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Mailbag: JWA story not well-balanced enough

August 26, 2010

A puff piece published by the Daily Pilot about John Wayne Airport ("New feather in John Wayne's cap," Aug. 22) needed a more objective view. What it did not need was an "atta boy" attitude. John Wayne Airport (JWA) has a well-paid public relations staff to take care of that. If the article was an editorial, then label it as such.

First, the Pilot should check its facts before running a story about how wonderful the new, expanded (sorry, remodeled) airport will be. Surely by now our new editors of the Daily Pilot are well informed about the settlement agreement that limits the airport to 10.8 million annual passengers from 2011 to 2015, not "more than 10.8 million." In addition, the Federal Aviation Administration (FAA) forecast in 2009 that JWA would not reach 10.9 million annual passengers until 2022.

When reporting on an issue of a controversial nature, would it not be good reporting, even ethical, to include just a paragraph or two on the controversy about the airport and even include a quote or two from the large numbers of residents concerned about the effect the expansion has on Newport Beach, Costa Mesa and surrounding neighborhoods?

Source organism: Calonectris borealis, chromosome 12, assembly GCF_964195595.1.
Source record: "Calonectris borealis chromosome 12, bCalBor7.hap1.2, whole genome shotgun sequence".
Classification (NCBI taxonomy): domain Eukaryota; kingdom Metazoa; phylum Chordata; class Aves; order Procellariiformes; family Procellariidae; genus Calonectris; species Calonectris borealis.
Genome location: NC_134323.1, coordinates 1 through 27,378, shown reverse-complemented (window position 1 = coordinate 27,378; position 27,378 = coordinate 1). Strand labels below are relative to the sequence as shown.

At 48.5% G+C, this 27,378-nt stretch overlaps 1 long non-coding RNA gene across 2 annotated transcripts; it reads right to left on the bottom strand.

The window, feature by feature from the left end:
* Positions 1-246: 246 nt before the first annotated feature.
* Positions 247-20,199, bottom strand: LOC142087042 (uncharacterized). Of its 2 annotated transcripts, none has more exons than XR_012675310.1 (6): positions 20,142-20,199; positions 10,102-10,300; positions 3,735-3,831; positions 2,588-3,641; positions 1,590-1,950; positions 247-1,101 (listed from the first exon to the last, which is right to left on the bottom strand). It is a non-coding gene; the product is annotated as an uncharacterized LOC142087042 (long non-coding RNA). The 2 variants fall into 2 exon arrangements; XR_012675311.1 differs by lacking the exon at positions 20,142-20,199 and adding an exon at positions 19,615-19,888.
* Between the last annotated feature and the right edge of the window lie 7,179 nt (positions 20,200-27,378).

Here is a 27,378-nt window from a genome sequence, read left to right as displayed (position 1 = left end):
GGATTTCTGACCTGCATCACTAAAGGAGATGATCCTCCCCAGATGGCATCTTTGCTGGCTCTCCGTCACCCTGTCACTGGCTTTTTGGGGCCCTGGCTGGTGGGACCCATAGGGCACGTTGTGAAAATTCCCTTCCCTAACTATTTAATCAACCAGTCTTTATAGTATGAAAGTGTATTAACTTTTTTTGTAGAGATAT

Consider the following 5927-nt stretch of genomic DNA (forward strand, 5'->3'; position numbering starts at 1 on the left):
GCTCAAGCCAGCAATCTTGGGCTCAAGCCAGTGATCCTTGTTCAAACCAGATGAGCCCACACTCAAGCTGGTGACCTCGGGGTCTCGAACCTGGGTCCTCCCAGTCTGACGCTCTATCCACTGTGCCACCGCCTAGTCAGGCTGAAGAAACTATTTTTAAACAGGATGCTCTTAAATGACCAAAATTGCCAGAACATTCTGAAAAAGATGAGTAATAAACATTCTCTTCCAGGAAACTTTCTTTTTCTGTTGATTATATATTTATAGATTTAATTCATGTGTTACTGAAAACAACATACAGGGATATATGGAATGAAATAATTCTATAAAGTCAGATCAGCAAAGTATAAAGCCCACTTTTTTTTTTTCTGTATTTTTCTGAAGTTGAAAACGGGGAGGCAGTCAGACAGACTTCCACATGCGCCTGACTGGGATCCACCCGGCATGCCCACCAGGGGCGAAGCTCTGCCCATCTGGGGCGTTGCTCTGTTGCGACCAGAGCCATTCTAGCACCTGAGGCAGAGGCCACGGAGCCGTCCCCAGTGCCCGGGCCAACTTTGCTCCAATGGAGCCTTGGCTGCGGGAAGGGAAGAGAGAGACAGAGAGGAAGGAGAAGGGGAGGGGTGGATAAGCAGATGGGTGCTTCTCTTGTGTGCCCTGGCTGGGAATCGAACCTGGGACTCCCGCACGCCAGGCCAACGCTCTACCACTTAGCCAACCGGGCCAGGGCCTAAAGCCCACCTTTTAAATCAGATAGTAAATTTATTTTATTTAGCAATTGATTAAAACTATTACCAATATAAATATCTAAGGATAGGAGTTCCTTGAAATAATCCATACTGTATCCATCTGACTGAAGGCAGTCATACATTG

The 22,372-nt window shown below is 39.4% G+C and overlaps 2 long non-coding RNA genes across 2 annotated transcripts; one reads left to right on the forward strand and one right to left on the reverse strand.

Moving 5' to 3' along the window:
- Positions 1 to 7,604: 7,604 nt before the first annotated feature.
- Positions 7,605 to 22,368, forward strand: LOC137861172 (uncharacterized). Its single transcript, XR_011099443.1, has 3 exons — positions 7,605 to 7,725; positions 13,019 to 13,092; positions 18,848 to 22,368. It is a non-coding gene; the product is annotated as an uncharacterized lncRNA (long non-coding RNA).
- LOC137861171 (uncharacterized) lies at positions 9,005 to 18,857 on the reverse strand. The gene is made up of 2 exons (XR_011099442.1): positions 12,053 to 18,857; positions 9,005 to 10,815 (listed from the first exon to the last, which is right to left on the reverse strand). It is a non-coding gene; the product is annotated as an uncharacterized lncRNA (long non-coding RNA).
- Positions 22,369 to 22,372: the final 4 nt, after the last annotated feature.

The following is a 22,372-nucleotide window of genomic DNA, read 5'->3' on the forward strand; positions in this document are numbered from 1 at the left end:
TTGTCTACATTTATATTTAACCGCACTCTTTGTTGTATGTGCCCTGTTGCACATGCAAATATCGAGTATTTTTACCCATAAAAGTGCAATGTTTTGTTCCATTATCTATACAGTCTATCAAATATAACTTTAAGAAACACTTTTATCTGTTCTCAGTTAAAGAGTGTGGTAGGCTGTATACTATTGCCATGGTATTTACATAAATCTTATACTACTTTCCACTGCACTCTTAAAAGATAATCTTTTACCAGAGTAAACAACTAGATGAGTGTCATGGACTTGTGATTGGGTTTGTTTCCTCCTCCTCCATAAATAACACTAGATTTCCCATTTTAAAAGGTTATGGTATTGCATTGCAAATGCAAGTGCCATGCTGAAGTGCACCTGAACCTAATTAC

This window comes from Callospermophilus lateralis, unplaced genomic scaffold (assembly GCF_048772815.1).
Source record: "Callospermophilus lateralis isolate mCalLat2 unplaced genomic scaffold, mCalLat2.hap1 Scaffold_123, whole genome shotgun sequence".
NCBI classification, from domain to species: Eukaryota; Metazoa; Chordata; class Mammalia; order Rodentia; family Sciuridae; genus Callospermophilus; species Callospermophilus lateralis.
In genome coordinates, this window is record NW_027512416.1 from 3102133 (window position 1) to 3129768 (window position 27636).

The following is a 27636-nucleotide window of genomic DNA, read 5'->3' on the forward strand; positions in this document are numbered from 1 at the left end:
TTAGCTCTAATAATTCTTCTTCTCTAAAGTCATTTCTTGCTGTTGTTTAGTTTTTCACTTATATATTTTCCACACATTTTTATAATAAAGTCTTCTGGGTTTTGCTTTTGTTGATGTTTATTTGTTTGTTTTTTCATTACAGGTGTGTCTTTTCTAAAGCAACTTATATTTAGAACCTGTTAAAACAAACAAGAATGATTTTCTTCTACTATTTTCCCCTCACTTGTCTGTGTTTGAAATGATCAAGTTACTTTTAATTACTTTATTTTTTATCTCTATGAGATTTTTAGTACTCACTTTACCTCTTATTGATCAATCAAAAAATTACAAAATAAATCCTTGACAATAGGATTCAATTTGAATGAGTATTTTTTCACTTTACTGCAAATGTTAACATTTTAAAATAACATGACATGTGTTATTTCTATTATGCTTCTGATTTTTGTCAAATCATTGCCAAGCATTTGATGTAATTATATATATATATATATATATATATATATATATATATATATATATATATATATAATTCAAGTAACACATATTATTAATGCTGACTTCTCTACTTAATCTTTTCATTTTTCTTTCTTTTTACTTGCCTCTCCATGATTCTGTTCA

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Some of us are well aware of the power of the FAA, Orange County and the airport. But a news story in the free press should not sound like a shill for a money-making enterprise. JWA does not need any public relations help from our local paper.

Nancy Alston

Newport Beach

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More JWA passengers not wanted

The article about John Wayne Airport's modernization contains a photograph of Terminal C under construction, but the article deserves comment ("New feather in John Wayne's cap," Aug. 22).

Terminal C was commissioned because JWA was bursting at the seams, not because of any desire for growth. It is hardly a feather in anybody's cap. The World War II Quonset hut-shaped building resembles the first two terminals, and beauty is in the eye of the beholder.

In 2010 the airport will serve less than last year's 8.7 million annual passengers, so it is shrinking not growing. Next year's capacity limit of 10.8 million annual passengers is not expected to be reached until 2022, according to the FAA's latest Terminal Area Forecast for John Wayne Airport.

John Wayne Airport may have been bursting at the seams, but that does not mean we want or need more passengers than currently authorized.

Donald Nyre

Newport Beach

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